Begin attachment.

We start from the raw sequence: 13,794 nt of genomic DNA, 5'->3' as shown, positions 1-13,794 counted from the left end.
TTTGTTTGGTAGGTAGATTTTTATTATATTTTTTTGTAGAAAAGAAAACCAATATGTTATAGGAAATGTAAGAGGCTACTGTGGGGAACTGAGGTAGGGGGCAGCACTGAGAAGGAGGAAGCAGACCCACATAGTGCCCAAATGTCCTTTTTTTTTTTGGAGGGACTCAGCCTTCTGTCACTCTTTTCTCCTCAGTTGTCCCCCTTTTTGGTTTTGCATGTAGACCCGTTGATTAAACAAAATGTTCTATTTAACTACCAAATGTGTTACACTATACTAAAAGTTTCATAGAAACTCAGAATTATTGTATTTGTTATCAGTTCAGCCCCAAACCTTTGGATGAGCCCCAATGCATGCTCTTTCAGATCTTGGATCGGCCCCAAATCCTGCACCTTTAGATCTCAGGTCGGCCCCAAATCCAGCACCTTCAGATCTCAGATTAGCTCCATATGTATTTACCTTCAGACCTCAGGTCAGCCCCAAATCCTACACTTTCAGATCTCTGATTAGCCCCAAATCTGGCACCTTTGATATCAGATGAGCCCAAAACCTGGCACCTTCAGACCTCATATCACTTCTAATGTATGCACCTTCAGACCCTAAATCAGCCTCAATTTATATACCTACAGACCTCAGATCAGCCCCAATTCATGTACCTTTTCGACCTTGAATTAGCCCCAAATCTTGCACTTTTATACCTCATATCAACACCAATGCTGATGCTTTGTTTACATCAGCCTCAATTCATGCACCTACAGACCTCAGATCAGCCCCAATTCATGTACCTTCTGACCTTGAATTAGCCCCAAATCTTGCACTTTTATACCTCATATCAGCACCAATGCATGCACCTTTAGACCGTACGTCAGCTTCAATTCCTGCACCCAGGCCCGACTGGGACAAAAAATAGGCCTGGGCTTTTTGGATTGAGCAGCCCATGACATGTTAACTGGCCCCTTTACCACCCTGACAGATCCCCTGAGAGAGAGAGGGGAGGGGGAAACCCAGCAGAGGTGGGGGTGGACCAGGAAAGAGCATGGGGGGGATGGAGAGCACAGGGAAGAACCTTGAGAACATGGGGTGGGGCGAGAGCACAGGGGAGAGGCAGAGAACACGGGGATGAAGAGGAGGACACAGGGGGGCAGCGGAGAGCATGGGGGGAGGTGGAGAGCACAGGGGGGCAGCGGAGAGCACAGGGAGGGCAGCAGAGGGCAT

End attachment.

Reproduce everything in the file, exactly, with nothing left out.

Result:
We start from the raw sequence: 13,794 nt of genomic DNA, 5'->3' as shown, positions 1-13,794 counted from the left end.
TTTGTTTGGTAGGTAGATTTTTATTATATTTTTTTGTAGAAAAGAAAACCAATATGTTATAGGAAATGTAAGAGGCTACTGTGGGGAACTGAGGTAGGGGGCAGCACTGAGAAGGAGGAAGCAGACCCACATAGTGCCCAAATGTCCTTTTTTTTTTTGGAGGGACTCAGCCTTCTGTCACTCTTTTCTCCTCAGTTGTCCCCCTTTTTGGTTTTGCATGTAGACCCGTTGATTAAACAAAATGTTCTATTTAACTACCAAATGTGTTACACTATACTAAAAGTTTCATAGAAACTCAGAATTATTGTATTTGTTATCAGTTCAGCCCCAAACCTTTGGATGAGCCCCAATGCATGCTCTTTCAGATCTTGGATCGGCCCCAAATCCTGCACCTTTAGATCTCAGGTCGGCCCCAAATCCAGCACCTTCAGATCTCAGATTAGCTCCATATGTATTTACCTTCAGACCTCAGGTCAGCCCCAAATCCTACACTTTCAGATCTCTGATTAGCCCCAAATCTGGCACCTTTGATATCAGATGAGCCCAAAACCTGGCACCTTCAGACCTCATATCACTTCTAATGTATGCACCTTCAGACCCTAAATCAGCCTCAATTTATATACCTACAGACCTCAGATCAGCCCCAATTCATGTACCTTTTCGACCTTGAATTAGCCCCAAATCTTGCACTTTTATACCTCATATCAACACCAATGCTGATGCTTTGTTTACATCAGCCTCAATTCATGCACCTACAGACCTCAGATCAGCCCCAATTCATGTACCTTCTGACCTTGAATTAGCCCCAAATCTTGCACTTTTATACCTCATATCAGCACCAATGCATGCACCTTTAGACCGTACGTCAGCTTCAATTCCTGCACCCAGGCCCGACTGGGACAAAAAATAGGCCTGGGCTTTTTGGATTGAGCAGCCCATGACATGTTAACTGGCCCCTTTACCACCCTGACAGATCCCCTGAGAGAGAGAGGGGAGGGGGAAACCCAGCAGAGGTGGGGGTGGACCAGGAAAGAGCATGGGGGGGATGGAGAGCACAGGGAAGAACCTTGAGAACATGGGGTGGGGCGAGAGCACAGGGGAGAGGCAGAGAACACGGGGATGAAGAGGAGGACACAGGGGGGCAGCGGAGAGCATGGGGGGAGGTGGAGAGCACAGGGGGGCAGCGGAGAGCACAGGGAGGGCAGCAGAGGGCAT